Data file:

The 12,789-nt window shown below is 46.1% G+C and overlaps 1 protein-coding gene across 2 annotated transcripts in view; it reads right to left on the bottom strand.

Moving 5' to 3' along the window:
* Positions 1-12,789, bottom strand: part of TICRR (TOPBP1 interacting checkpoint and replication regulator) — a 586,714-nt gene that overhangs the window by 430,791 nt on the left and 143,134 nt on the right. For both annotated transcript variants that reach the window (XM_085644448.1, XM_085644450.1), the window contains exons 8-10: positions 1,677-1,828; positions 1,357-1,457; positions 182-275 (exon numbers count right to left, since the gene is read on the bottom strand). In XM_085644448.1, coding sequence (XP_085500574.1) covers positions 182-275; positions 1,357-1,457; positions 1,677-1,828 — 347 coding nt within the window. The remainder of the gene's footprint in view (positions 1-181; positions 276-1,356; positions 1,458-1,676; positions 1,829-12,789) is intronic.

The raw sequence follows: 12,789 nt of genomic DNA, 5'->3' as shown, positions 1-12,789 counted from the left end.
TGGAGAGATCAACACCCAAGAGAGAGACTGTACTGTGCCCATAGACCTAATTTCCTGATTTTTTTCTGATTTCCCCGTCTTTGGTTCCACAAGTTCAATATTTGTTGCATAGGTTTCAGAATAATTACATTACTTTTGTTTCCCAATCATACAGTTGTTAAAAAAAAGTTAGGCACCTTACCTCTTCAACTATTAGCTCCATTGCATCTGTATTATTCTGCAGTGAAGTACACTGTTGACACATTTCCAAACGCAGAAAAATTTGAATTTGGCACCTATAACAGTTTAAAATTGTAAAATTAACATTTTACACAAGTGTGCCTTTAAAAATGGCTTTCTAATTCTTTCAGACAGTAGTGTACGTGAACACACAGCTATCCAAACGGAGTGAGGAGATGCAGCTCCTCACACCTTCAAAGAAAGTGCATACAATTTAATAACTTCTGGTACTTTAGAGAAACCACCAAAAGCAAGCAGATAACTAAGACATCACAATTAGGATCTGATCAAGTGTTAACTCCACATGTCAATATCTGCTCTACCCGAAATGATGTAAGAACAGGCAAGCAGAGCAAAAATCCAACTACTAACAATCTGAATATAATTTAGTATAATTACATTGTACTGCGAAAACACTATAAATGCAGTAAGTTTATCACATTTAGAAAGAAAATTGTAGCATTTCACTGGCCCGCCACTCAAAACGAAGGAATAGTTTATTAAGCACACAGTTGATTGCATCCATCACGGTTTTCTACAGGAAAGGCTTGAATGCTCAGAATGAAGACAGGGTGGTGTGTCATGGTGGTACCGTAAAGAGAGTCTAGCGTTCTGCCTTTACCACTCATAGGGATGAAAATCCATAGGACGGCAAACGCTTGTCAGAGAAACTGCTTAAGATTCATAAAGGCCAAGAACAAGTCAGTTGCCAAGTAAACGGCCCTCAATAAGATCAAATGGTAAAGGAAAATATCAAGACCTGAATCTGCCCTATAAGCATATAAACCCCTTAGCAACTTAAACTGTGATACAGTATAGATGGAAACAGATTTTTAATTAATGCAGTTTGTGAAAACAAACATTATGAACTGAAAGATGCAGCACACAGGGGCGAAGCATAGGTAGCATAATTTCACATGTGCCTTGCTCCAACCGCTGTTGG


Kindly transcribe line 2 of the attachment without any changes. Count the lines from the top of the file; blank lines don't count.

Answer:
Moving 5' to 3' along the window: